So She Flows by April Jones

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The Spirit of Niagara from the Pan American Exposition, 1901

As we all stand in awe of her beauty, her power and her blessings,

Her hair cascades ever downward draping over her shoulders just as it should so fluently over every obstacle in its path,

And her breath emanating from her soft lips in the brisk air rises so high above, disappearing into the clouds,

Her sloping breasts just visible beneath her loose blouse,

Upon her face a sense of peace, but in her eyes a rampant ferocity as the light flirts and dances with every perfect angle.

How does such beauty, serenity and chaos exist simultaneously?

She remains nameless to those who know better that this is a just a part of a bigger whole that requires no label, just appreciation, but to others she bears the title of Niagara Falls

 

Source: April Jones, 2019

So She Flows was originally an entry in the 2019 Niagara Falls Writer’s Festival Poetry Contest. The contest was cancelled.

April Jones is a real estate agent as well as being employed with a winery, which she feels allows for her to engage in two passions of hers, and wine is obviously something this region is well known for as well as by trade, which to her is creative and fascinating. Jones loves anything creative from reading to writing to visual art of most any media. She moved to Niagara three years prior with her three children from Toronto and fell in love with the region instantly, and she feels like her love affair with it has only deepened and will continue to. She is grateful to share her experience of a place almost indescribable to her.

Niagara Falls by Parley P. Pratt

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Portrait of Parley P. Pratt from The Autobiography of Parley Parker Pratt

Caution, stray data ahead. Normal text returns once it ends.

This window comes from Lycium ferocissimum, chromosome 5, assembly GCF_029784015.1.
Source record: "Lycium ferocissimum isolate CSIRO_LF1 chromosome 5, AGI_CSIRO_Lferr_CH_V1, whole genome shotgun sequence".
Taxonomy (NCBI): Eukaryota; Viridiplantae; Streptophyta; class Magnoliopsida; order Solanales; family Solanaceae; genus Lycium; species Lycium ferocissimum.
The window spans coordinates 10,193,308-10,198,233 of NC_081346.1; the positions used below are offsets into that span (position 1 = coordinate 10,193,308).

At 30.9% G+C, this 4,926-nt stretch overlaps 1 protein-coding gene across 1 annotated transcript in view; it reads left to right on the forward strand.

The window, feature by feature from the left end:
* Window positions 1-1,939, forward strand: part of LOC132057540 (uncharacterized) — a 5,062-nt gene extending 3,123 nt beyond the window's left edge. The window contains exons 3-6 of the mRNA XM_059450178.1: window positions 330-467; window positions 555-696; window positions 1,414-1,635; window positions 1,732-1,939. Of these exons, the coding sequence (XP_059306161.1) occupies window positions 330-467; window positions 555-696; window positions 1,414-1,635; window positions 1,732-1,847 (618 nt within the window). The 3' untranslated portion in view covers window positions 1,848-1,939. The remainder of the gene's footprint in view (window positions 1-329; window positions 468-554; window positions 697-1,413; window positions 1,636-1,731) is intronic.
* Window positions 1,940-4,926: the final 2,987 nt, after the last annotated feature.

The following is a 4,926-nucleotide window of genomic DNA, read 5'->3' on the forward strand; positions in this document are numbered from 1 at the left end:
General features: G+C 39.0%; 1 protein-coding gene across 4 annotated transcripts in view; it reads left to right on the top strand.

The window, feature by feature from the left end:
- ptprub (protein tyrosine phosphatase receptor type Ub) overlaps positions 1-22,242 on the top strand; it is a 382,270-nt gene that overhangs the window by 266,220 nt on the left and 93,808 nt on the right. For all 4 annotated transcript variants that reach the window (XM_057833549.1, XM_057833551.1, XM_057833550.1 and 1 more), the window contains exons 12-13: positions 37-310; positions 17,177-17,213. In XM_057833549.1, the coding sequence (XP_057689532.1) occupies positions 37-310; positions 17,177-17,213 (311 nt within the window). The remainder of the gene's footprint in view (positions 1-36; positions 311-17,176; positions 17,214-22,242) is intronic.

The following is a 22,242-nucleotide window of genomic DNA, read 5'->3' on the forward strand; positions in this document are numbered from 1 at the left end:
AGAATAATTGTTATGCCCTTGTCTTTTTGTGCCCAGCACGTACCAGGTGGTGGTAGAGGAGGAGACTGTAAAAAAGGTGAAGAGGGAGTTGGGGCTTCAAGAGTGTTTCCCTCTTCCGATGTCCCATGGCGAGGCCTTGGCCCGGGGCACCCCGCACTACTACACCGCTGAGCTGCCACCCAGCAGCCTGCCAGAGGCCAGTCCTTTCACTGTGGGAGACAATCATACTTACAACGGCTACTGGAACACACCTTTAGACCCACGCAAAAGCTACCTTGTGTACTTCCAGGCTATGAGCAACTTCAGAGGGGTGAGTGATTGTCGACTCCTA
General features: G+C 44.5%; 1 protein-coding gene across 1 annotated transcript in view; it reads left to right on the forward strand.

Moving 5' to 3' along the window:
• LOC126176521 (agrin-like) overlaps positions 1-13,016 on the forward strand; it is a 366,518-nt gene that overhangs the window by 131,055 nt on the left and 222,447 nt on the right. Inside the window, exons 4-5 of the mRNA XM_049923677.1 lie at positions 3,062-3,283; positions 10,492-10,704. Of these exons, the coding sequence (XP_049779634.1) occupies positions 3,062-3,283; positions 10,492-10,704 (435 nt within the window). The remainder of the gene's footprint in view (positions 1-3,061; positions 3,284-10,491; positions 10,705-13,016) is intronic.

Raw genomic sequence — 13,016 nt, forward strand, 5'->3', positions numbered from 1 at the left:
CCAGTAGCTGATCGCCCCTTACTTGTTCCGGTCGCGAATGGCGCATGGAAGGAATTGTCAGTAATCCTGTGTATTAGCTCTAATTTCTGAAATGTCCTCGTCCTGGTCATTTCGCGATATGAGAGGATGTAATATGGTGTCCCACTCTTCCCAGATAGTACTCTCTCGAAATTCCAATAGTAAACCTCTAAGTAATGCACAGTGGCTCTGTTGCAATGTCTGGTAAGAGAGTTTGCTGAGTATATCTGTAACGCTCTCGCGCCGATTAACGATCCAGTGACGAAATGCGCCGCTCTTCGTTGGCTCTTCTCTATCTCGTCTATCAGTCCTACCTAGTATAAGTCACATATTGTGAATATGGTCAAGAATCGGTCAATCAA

Where now is Nimrod’s mighty tower? Where the
Majestic walls, the warlike battlements,
The splendid palaces, the hanging gardens
Of Babylon?
Where the proud Nebuchadnezzar, who, with
Golden sceptre, swayed the world, and made
The nations tremble ? Where the proud Ninevah, —
The strong Thebes, with its hundred gates ?
The golden Tyre, the splendid Athens, the
Majestic Rome, with all their works of art —
Their monuments of fame, once the pride
And glory of the world ?
Where the mighty Pharaoh’s, the terrible
Alexanders, the invincible Cesars,
The warlike Hannibal ? Tyrants in turn.
Where now the gifted poets, the splendid
Orators, the profound philosophers
Of Greece and Rome, whose mighty genius
Hurled royal tyrants headlong from their thrones, —
Made senates weep or laugh at will, and ruled
The nations ? They are swept away by time ;
Their beauty, like the morning flower, is withered
Their pride and glory gone like leaves of autumn; —
Their grandest works are fast decaying,
Mouldering to ruin, soon to be forgotten.
But still my store house is unexhausted,
My fountain full and overflowing — my
Solid munitions of rocks stand secure. —
My voice as mighty as when the beauteous
Colors of the rainbow first sported in
The sunbeams : —
As when the intelligences of olden worlds
First gazed with admiration upon my